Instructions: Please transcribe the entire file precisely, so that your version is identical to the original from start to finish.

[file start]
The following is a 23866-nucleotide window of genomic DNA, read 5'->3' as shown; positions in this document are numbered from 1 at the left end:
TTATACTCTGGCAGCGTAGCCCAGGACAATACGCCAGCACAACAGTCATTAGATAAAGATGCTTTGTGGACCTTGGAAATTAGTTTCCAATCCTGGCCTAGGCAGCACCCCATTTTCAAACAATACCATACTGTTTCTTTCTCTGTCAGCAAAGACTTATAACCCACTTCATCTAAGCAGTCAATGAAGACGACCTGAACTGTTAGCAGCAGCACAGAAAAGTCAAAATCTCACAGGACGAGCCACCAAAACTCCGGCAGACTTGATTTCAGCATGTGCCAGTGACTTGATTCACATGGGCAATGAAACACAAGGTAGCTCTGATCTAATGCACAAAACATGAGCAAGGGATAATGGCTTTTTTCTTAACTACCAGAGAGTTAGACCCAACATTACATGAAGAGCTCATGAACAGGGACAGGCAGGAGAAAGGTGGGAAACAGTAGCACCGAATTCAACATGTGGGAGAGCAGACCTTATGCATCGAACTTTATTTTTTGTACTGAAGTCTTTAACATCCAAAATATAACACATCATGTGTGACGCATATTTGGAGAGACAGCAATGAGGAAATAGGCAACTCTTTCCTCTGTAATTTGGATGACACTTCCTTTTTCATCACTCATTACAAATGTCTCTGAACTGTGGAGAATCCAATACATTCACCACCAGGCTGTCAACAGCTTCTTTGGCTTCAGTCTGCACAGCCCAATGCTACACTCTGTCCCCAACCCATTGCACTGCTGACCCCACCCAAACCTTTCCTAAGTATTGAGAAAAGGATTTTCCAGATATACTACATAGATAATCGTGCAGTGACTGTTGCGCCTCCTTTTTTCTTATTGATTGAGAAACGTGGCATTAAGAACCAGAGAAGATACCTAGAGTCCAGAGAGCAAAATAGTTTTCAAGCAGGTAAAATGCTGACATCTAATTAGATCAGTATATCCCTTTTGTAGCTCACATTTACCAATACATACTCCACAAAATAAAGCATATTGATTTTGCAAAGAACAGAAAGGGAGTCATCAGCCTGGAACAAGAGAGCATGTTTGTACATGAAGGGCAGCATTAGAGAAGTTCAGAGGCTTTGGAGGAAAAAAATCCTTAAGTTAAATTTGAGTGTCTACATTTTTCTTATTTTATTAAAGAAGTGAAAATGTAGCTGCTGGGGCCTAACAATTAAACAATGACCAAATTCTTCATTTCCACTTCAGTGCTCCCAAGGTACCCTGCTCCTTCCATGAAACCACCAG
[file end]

The following is a 23866-nucleotide window of genomic DNA, read 5'->3' as shown; positions in this document are numbered from 1 at the left end:
TTATACTCTGGCAGCGTAGCCCAGGACAATACGCCAGCACAACAGTCATTAGATAAAGATGCTTTGTGGACCTTGGAAATTAGTTTCCAATCCTGGCCTAGGCAGCACCCCATTTTCAAACAATACCATACTGTTTCTTTCTCTGTCAGCAAAGACTTATAACCCACTTCATCTAAGCAGTCAATGAAGACGACCTGAACTGTTAGCAGCAGCACAGAAAAGTCAAAATCTCACAGGACGAGCCACCAAAACTCCGGCAGACTTGATTTCAGCATGTGCCAGTGACTTGATTCACATGGGCAATGAAACACAAGGTAGCTCTGATCTAATGCACAAAACATGAGCAAGGGATAATGGCTTTTTTCTTAACTACCAGAGAGTTAGACCCAACATTACATGAAGAGCTCATGAACAGGGACAGGCAGGAGAAAGGTGGGAAACAGTAGCACCGAATTCAACATGTGGGAGAGCAGACCTTATGCATCGAACTTTATTTTTTGTACTGAAGTCTTTAACATCCAAAATATAACACATCATGTGTGACGCATATTTGGAGAGACAGCAATGAGGAAATAGGCAACTCTTTCCTCTGTAATTTGGATGACACTTCCTTTTTCATCACTCATTACAAATGTCTCTGAACTGTGGAGAATCCAATACATTCACCACCAGGCTGTCAACAGCTTCTTTGGCTTCAGTCTGCACAGCCCAATGCTACACTCTGTCCCCAACCCATTGCACTGCTGACCCCACCCAAACCTTTCCTAAGTATTGAGAAAAGGATTTTCCAGATATACTACATAGATAATCGTGCAGTGACTGTTGCGCCTCCTTTTTTCTTATTGATTGAGAAACGTGGCATTAAGAACCAGAGAAGATACCTAGAGTCCAGAGAGCAAAATAGTTTTCAAGCAGGTAAAATGCTGACATCTAATTAGATCAGTATATCCCTTTTGTAGCTCACATTTACCAATACATACTCCACAAAATAAAGCATATTGATTTTGCAAAGAACAGAAAGGGAGTCATCAGCCTGGAACAAGAGAGCATGTTTGTACATGAAGGGCAGCATTAGAGAAGTTCAGAGGCTTTGGAGGAAAAAAATCCTTAAGTTAAATTTGAGTGTCTACATTTTTCTTATTTTATTAAAGAAGTGAAAATGTAGCTGCTGGGGCCTAACAATTAAACAATGACCAAATTCTTCATTTCCACTTCAGTGCTCCCAAGGTACCCTGCTCCTTCCATGAAACCACCAG